Speaker: Professor Alasdair Roberts, Professor of Law & Public Policy, Suffolk University, ANZSOG Visiting Scholar Program at Victoria University of Wellington

Before the crash of 2008, the liberalized global economy was regarded as a triumph of technocratic policy making. At first it seemed that the crash itself would undermine the credibility and influence of technocrats in central banks and other key institutions however events have not followed the path of earlier crises such as the Great Depression of the 1930's.

The global financial crisis has revealed the enduring power of technocrats and the limits of popular protest against the effects of neoliberal economic reforms.

Alasdair Roberts is the Jerome L. Rappaport Professor of Law and Public Policy at Suffolk University Law School, Boston, USA. He is the author of The Logic of Discipline: Global Capitalism and the Architecture of Government (Oxford University Press). Professor Roberts is a Fellow of the US National Academy of Public Administration and co-editor of the journal Governance.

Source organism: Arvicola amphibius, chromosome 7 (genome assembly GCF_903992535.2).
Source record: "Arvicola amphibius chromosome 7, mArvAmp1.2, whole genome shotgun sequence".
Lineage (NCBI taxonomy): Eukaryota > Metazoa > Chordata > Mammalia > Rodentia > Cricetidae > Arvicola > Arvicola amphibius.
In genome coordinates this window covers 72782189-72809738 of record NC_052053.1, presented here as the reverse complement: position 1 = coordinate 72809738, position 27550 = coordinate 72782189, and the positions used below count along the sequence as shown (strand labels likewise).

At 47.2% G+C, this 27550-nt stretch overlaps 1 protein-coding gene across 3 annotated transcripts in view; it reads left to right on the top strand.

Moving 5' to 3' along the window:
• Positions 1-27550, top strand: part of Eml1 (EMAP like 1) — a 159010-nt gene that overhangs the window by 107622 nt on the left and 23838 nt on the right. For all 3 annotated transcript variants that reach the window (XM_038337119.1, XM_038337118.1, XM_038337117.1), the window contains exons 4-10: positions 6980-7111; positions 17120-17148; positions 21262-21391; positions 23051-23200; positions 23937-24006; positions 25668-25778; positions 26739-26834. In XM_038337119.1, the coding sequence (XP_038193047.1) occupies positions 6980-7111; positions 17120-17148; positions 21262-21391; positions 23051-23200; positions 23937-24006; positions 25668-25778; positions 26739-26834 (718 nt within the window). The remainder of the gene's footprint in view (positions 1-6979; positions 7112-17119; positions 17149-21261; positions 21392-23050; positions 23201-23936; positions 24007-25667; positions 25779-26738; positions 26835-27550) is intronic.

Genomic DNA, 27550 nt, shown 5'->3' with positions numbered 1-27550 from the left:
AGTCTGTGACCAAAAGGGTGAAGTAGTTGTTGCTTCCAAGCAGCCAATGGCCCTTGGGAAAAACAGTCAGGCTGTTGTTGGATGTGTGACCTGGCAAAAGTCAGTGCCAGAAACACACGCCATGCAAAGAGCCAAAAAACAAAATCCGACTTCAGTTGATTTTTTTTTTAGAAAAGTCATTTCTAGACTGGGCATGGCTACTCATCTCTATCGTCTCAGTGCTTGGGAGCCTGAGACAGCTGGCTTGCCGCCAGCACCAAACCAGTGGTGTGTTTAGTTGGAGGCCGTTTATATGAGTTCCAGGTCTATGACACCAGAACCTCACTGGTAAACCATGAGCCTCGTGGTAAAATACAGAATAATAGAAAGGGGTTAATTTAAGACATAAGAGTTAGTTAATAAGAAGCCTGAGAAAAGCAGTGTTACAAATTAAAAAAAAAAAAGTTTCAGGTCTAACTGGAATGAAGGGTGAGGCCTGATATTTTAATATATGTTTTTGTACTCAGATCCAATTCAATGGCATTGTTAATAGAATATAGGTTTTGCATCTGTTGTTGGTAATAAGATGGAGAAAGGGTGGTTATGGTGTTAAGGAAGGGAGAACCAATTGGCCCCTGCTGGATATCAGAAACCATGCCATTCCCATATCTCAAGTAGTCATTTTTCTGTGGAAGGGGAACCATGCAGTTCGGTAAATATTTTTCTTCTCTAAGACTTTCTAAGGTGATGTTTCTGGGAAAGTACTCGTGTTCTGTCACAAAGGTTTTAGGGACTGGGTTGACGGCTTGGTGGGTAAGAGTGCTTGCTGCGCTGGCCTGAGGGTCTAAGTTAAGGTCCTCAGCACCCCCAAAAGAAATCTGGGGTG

All welcome, RSVP's not required. Limited to 85 seats. This lecture is made possible with thanks to the Australia and New Zealand School of Government Visiting Scholar Program at Victoria University of Wellington.


Keeping Government Secrets in the Information Age
Date: Friday, 16 May
Venue: NZICA Conference Centre, Level 7, Tower Building, 50 Customhouse Quay
Time: 12.00pm - 12.30pm (light refreshments and networking) and 12.30pm - 1.45pm (presentation with Q&A)

Speaker: Professor Alasdair Roberts, Professor of Law & Public Policy, Suffolk University, ANZSOG Visiting Scholar at Victoria University of Wellington